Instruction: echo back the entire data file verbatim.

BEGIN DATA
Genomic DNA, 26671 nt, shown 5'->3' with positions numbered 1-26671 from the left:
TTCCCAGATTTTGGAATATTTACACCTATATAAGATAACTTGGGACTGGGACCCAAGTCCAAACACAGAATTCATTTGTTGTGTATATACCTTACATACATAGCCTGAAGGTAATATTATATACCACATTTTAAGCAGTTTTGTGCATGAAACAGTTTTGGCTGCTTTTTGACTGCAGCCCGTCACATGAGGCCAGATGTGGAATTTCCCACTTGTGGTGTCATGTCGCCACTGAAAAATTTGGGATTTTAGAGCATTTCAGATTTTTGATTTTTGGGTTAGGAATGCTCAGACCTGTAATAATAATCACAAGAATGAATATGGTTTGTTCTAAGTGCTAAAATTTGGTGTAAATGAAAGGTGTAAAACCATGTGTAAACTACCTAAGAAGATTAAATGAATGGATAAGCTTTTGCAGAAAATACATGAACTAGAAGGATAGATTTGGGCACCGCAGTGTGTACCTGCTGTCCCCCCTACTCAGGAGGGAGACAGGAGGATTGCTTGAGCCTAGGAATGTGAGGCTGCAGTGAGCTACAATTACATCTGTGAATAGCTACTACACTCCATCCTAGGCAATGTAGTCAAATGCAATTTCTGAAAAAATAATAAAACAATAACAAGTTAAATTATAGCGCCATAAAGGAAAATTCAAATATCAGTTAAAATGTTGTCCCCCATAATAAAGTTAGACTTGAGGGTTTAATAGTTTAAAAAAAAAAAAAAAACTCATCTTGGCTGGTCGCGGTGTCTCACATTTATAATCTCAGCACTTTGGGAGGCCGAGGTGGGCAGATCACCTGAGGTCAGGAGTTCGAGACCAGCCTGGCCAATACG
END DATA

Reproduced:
Genomic DNA, 26671 nt, shown 5'->3' with positions numbered 1-26671 from the left:
TTCCCAGATTTTGGAATATTTACACCTATATAAGATAACTTGGGACTGGGACCCAAGTCCAAACACAGAATTCATTTGTTGTGTATATACCTTACATACATAGCCTGAAGGTAATATTATATACCACATTTTAAGCAGTTTTGTGCATGAAACAGTTTTGGCTGCTTTTTGACTGCAGCCCGTCACATGAGGCCAGATGTGGAATTTCCCACTTGTGGTGTCATGTCGCCACTGAAAAATTTGGGATTTTAGAGCATTTCAGATTTTTGATTTTTGGGTTAGGAATGCTCAGACCTGTAATAATAATCACAAGAATGAATATGGTTTGTTCTAAGTGCTAAAATTTGGTGTAAATGAAAGGTGTAAAACCATGTGTAAACTACCTAAGAAGATTAAATGAATGGATAAGCTTTTGCAGAAAATACATGAACTAGAAGGATAGATTTGGGCACCGCAGTGTGTACCTGCTGTCCCCCCTACTCAGGAGGGAGACAGGAGGATTGCTTGAGCCTAGGAATGTGAGGCTGCAGTGAGCTACAATTACATCTGTGAATAGCTACTACACTCCATCCTAGGCAATGTAGTCAAATGCAATTTCTGAAAAAATAATAAAACAATAACAAGTTAAATTATAGCGCCATAAAGGAAAATTCAAATATCAGTTAAAATGTTGTCCCCCATAATAAAGTTAGACTTGAGGGTTTAATAGTTTAAAAAAAAAAAAAAAACTCATCTTGGCTGGTCGCGGTGTCTCACATTTATAATCTCAGCACTTTGGGAGGCCGAGGTGGGCAGATCACCTGAGGTCAGGAGTTCGAGACCAGCCTGGCCAATACG